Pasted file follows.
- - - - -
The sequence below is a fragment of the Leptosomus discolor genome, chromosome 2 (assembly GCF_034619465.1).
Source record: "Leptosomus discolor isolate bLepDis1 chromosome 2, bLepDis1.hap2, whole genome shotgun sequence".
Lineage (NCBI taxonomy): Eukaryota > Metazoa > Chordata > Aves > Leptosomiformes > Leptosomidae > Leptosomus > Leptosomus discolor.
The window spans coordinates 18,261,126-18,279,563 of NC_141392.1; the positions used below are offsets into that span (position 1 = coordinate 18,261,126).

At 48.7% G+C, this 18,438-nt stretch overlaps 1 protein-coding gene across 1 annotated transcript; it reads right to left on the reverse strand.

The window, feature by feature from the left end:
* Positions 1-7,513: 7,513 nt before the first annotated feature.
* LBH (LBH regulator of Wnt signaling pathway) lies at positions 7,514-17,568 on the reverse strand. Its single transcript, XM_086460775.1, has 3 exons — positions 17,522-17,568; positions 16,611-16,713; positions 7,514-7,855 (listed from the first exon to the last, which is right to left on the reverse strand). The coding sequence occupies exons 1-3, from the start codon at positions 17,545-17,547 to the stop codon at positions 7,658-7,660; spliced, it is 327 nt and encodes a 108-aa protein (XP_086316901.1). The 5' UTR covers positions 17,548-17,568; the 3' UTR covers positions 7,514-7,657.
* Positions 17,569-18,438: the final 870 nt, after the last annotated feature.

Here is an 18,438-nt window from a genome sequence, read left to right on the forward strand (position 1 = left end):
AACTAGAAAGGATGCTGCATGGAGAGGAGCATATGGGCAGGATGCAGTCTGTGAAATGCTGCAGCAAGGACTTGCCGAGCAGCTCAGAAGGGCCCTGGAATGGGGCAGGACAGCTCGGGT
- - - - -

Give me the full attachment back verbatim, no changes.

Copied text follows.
The sequence below is a fragment of the Leptosomus discolor genome, chromosome 2 (assembly GCF_034619465.1).
Source record: "Leptosomus discolor isolate bLepDis1 chromosome 2, bLepDis1.hap2, whole genome shotgun sequence".
Lineage (NCBI taxonomy): Eukaryota > Metazoa > Chordata > Aves > Leptosomiformes > Leptosomidae > Leptosomus > Leptosomus discolor.
The window spans coordinates 18,261,126-18,279,563 of NC_141392.1; the positions used below are offsets into that span (position 1 = coordinate 18,261,126).

At 48.7% G+C, this 18,438-nt stretch overlaps 1 protein-coding gene across 1 annotated transcript; it reads right to left on the reverse strand.

The window, feature by feature from the left end:
* Positions 1-7,513: 7,513 nt before the first annotated feature.
* LBH (LBH regulator of Wnt signaling pathway) lies at positions 7,514-17,568 on the reverse strand. Its single transcript, XM_086460775.1, has 3 exons — positions 17,522-17,568; positions 16,611-16,713; positions 7,514-7,855 (listed from the first exon to the last, which is right to left on the reverse strand). The coding sequence occupies exons 1-3, from the start codon at positions 17,545-17,547 to the stop codon at positions 7,658-7,660; spliced, it is 327 nt and encodes a 108-aa protein (XP_086316901.1). The 5' UTR covers positions 17,548-17,568; the 3' UTR covers positions 7,514-7,657.
* Positions 17,569-18,438: the final 870 nt, after the last annotated feature.

Here is an 18,438-nt window from a genome sequence, read left to right on the forward strand (position 1 = left end):
AACTAGAAAGGATGCTGCATGGAGAGGAGCATATGGGCAGGATGCAGTCTGTGAAATGCTGCAGCAAGGACTTGCCGAGCAGCTCAGAAGGGCCCTGGAATGGGGCAGGACAGCTCGGGT